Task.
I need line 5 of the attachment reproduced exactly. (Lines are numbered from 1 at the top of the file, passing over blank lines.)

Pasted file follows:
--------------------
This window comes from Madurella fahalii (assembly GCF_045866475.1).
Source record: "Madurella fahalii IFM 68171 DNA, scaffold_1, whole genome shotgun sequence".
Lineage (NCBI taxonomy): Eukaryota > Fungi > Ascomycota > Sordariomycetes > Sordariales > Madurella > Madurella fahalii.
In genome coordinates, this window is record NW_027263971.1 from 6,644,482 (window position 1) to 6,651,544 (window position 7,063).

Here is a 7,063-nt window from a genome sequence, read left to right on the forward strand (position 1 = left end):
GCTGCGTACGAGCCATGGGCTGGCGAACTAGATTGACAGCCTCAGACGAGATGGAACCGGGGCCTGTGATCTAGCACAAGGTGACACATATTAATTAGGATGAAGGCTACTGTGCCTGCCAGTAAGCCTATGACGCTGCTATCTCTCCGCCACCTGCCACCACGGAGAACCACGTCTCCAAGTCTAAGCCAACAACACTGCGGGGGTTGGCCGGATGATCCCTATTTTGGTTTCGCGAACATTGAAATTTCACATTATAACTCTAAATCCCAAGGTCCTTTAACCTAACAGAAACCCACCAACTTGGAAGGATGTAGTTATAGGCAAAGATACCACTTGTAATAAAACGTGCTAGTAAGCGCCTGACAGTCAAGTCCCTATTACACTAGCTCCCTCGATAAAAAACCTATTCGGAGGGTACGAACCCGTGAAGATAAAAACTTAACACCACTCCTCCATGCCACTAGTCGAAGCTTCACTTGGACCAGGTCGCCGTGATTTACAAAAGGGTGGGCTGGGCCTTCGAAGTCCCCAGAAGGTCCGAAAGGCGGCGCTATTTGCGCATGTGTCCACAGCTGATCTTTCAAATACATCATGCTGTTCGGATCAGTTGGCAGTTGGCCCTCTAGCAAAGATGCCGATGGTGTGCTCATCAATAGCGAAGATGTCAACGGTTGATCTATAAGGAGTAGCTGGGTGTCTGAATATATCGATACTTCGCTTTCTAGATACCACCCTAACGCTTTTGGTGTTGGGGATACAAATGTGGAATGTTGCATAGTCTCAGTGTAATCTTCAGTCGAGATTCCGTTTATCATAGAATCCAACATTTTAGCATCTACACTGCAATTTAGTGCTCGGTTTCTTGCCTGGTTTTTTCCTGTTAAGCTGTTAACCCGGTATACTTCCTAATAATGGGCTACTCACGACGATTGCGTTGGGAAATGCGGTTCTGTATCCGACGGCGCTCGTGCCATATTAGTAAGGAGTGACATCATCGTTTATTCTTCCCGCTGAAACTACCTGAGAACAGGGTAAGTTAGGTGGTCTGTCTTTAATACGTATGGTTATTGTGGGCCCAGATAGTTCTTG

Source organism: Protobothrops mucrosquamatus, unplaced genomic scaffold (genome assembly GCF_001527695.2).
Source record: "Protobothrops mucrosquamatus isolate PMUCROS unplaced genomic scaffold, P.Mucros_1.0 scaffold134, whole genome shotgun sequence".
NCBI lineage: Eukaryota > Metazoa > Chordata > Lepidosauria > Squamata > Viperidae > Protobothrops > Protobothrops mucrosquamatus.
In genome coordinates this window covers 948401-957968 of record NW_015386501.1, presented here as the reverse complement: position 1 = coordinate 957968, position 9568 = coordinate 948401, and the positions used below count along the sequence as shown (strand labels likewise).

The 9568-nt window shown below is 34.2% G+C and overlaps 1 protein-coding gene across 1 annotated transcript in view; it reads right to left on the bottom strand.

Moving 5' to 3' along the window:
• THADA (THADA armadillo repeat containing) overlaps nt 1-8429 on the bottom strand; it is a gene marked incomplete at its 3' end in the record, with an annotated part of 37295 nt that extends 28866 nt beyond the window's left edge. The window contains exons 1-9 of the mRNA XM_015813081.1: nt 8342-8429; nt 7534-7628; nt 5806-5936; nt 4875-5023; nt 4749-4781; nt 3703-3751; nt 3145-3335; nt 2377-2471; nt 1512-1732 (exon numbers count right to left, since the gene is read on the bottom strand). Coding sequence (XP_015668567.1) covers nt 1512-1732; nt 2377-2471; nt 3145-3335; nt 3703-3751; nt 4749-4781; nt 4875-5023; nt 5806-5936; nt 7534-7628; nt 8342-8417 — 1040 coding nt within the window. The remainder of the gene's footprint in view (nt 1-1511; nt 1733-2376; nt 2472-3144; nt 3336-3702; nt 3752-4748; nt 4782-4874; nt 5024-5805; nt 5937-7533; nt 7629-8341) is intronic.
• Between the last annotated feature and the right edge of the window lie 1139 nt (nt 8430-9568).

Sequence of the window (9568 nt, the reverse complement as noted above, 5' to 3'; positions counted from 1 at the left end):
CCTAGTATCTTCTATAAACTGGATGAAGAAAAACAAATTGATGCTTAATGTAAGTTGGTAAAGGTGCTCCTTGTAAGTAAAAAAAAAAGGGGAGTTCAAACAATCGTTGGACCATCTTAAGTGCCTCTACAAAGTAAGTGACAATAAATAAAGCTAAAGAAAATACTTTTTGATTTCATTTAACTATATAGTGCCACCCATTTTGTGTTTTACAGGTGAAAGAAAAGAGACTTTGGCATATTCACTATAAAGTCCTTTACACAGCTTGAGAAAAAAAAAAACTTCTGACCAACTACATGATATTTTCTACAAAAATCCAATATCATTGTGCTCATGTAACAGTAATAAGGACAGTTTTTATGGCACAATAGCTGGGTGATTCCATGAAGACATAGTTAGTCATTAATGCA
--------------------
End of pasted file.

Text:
Here is a 7,063-nt window from a genome sequence, read left to right on the forward strand (position 1 = left end):